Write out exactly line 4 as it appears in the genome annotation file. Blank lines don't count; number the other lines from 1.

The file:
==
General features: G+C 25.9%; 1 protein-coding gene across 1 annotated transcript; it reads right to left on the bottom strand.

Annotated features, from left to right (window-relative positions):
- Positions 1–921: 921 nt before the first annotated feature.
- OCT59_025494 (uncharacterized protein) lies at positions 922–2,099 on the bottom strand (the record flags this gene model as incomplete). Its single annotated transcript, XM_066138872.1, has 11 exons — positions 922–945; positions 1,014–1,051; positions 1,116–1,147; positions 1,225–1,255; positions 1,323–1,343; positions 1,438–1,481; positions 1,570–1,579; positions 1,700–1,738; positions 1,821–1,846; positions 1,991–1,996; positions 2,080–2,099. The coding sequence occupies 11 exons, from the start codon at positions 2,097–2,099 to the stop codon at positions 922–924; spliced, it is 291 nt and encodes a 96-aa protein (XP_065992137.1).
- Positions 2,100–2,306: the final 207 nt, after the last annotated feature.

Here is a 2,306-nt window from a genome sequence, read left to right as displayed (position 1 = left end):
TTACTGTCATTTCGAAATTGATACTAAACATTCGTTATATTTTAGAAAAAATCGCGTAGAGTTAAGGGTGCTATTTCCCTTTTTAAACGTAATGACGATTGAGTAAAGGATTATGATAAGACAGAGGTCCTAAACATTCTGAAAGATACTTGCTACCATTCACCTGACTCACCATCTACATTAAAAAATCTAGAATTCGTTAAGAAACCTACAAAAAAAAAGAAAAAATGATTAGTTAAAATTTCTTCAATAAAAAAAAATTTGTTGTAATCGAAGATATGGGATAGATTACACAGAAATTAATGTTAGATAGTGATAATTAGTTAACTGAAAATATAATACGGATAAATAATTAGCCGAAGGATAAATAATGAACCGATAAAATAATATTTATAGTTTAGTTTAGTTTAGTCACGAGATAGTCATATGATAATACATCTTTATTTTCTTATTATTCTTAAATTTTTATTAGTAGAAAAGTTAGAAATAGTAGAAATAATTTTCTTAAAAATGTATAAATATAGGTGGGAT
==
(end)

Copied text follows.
- OCT59_025494 (uncharacterized protein) lies at positions 922–2,099 on the bottom strand (the record flags this gene model as incomplete). Its single annotated transcript, XM_066138872.1, has 11 exons — positions 922–945; positions 1,014–1,051; positions 1,116–1,147; positions 1,225–1,255; positions 1,323–1,343; positions 1,438–1,481; positions 1,570–1,579; positions 1,700–1,738; positions 1,821–1,846; positions 1,991–1,996; positions 2,080–2,099. The coding sequence occupies 11 exons, from the start codon at positions 2,097–2,099 to the stop codon at positions 922–924; spliced, it is 291 nt and encodes a 96-aa protein (XP_065992137.1).